NHL Offseason: Taking a Look at the Flyers Salary Cap

Never one to make it easy on himself, Flyers GM Paul Holmgren has a lot on his plate when it comes to the salary cap. | (Photo by Bruce Bennett/Getty Images)

 

By Tyler J. Altemose (@TJamesAltemose)

With the July 1 free agency date quickly approaching, I thought it might be fun to look into the Flyers’ offseason salary cap situation. Being the obvious masochist that I am, I sat down and crunched some numbers.

A bit of a disclaimer though—the offseason salary cap isn’t something widely calculated. In fact, I don’t know anyone that does calculate it. Even Cap Geek gives us a friendly notice when it says “Please note: CapGeek.com does not yet calculate the offseason cap. Our offseason cap estimates are a projection of opening-day cap space.”

Furthermore, I should remind you all that offseason cap calculation is the furthest thing from an exact science. Fortunately for us, Cap Geek neatly spells out all that is calculated in the off-season salary cap.

For the sake of calculating the salary cap, “offseason” is the period between July 1 and the last day of training camp. During this time the CBA allows for a 10% increase in the salary cap to help teams incur additional costs and to properly set their rosters.

Elliotte Friedman reported earlier today via Twitter that the salary cap for the 2012-13 season is to be set at $70.2 million. Adding in the 10% bonus, teams will be allowed to spend up to $77.22 million.

So what exactly gets calculated into the off-season salary cap? Five things:

  • All players signed to one-way contracts. This is regardless of where they played or if they even played at all.
  • All players signed to two-way contracts based on a proportion of days spent on an NHL roster.
  • All RFA’s given qualifying offers. The qualifying offer for a one-way contract counts in full. The qualifying offer for a two-way contract counts as a proportion of the time the RFA spent on an NHL roster in the previous season.
  • All players signed to an offer sheet. These players count against the cap of the team extending the offer sheet.
  • All buyouts.

The chart below shows a list of players signed to one-way contracts. Of note is Matt Walker. Even though he spent the majority of the season with the Adirondack Phantoms, his full hit counts against the off-season cap.

Next is all players signed to a two-way contract. Here, I’ve provided the cap hit, number of games spent with the team, and their cap cost. The latter is what counts toward the off-season cap. Of note here is Brayden Schenn. I didn’t include the bonus adjustment in a separate column as a space-saving measure; I just took it out of the cap cost. Just know that’s why it looks weird with the cap hit being as high as it is with his cap cost being so low. [For the record, his cap hit was $3,110,000, his cap cost was, $2,773,784, and his bonus adjustment was $1,420,000 for a grand total cap cost of $1,353,784.]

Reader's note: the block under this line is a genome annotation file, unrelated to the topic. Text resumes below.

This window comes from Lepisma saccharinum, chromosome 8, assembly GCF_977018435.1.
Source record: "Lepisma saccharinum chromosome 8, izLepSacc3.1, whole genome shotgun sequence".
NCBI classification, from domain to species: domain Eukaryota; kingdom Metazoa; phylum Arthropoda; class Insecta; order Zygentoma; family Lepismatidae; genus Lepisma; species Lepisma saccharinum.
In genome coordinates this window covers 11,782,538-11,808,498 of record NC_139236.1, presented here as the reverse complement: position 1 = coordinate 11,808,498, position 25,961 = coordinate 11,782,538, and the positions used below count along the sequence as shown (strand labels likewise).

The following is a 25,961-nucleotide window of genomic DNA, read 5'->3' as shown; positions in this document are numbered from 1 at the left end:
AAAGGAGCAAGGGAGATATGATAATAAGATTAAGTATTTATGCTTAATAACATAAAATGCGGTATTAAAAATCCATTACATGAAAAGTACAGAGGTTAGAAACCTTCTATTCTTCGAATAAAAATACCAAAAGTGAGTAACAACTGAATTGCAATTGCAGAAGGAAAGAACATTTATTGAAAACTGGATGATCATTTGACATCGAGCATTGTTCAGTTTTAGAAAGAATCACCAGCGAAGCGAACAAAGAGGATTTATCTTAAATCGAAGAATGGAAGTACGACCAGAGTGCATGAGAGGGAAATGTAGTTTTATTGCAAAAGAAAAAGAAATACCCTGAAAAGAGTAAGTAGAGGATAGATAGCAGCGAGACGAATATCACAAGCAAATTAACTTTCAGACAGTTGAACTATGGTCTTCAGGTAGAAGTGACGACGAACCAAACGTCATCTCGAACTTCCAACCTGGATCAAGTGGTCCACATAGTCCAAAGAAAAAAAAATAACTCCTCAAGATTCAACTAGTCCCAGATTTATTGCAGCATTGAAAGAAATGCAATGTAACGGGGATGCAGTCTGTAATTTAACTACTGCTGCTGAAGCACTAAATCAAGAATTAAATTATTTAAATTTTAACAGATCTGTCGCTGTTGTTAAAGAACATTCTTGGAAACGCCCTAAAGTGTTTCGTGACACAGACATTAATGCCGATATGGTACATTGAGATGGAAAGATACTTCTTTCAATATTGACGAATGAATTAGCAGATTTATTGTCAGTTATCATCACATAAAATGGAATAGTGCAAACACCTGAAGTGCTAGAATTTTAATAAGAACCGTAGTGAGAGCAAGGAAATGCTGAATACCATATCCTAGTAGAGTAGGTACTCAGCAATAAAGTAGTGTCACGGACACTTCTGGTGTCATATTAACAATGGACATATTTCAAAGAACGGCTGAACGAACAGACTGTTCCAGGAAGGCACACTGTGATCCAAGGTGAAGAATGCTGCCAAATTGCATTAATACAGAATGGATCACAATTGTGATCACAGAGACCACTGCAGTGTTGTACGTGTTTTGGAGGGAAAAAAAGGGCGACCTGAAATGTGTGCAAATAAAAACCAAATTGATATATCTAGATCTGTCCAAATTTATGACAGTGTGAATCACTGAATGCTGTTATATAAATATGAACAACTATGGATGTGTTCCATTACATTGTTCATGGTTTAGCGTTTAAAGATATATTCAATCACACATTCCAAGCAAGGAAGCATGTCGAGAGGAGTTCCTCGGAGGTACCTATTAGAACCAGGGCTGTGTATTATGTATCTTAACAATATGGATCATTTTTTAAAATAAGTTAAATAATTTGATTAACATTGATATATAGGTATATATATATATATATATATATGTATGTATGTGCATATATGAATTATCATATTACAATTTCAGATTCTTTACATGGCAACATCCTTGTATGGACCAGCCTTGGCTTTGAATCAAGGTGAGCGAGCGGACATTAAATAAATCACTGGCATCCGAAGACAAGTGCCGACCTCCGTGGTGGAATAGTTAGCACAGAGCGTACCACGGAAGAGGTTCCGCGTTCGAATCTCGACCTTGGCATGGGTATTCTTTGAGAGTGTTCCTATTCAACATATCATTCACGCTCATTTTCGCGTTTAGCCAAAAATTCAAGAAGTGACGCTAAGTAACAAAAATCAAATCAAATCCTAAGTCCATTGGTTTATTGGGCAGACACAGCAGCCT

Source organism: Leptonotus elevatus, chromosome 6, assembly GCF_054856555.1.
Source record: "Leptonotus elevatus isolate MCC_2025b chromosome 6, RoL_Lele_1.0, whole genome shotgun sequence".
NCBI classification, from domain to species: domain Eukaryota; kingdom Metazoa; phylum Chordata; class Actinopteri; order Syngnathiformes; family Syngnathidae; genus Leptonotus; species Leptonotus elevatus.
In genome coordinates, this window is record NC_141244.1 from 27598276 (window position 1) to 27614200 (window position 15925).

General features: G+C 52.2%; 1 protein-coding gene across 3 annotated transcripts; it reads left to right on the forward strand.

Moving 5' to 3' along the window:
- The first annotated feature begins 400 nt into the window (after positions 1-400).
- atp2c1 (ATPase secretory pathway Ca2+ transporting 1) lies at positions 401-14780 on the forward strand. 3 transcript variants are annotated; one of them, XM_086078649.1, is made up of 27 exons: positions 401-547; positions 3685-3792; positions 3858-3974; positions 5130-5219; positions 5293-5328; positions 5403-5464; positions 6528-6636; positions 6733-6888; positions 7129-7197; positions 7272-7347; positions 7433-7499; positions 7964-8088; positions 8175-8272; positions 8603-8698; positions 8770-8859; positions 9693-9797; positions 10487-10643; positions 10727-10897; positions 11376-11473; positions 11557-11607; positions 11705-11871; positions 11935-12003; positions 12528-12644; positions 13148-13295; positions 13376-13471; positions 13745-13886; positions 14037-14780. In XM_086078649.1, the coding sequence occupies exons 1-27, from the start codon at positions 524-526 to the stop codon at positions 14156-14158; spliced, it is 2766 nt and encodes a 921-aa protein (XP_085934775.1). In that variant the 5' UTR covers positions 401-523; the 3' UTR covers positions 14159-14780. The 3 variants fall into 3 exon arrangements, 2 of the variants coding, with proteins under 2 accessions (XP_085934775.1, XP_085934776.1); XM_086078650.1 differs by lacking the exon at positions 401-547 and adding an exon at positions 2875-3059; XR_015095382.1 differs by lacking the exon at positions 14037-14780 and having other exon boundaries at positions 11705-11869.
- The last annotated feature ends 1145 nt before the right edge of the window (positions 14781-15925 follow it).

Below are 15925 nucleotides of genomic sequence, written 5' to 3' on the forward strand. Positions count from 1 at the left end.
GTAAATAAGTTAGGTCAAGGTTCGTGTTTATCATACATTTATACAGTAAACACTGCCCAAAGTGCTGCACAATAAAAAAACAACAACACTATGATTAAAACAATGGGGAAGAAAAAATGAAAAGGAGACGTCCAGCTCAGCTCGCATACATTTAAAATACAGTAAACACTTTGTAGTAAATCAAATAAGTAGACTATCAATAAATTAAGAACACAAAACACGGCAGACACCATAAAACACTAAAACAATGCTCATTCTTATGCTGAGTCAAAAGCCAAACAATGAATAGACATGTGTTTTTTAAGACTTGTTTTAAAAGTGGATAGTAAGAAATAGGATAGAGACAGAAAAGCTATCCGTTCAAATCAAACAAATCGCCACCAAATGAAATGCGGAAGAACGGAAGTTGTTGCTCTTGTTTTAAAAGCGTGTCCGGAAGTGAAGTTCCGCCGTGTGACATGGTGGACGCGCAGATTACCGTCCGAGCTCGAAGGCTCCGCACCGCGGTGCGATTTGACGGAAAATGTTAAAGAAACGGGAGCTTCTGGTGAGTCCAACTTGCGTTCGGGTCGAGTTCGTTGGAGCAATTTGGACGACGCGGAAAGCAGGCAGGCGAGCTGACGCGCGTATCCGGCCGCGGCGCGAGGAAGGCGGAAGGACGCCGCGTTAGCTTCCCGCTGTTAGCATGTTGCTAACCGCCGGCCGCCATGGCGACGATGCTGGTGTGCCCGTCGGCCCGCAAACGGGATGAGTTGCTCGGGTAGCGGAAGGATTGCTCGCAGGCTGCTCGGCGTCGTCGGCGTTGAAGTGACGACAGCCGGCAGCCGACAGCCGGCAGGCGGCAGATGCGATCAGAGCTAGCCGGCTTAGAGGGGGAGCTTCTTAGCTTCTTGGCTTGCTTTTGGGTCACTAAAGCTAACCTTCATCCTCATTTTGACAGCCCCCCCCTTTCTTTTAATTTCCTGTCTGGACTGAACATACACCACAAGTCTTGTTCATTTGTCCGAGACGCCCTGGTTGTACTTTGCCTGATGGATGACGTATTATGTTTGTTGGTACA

Finally, all players that were given qualifying offers are seen below. As Randy Miller noted about a week or so ago, all seven Flyers RFA’s were given qualifying offers. The only one-way offer goes to Jakub Voracek. The rest are two-way. That is why you see the “N/A” next to Mike Testwuide and Andrew Rowe. Neither spent even a single day on the Flyers roster, so none of them count toward the off-season the cap. The rest are adjusted accordingly. [I’ll have more on the qualifying offer subject in a later post.]

The offer sheet and buyout calculation is simple: $0. Why? Because the Flyers haven’t sent out any offer sheets and don’t have any buyouts. Ah, simplicity!

So at the end of the day the Flyers have $56,458,929 in one-way contracts, $40,058,008 in two-way contracts, and $3,443,436 in qualifying offers. That’s a grand total of $63,960,373. Subtract that from the available $77,220,000 beginning July 1 and the Flyers are left with a grand total of $13,259,627 in cap space for the offseason.

Of course, the $13.3 million figure is only an estimate. The qualifying offers are only valid until July 15. Furthermore, if any or all of those RFA’s are signed with bonuses (or even at a higher cap hit), that will adjust the Flyers cap situation.

But for now, Flyers fans at least have a (relatively) concrete figure to look at. And that’s got to count for something.

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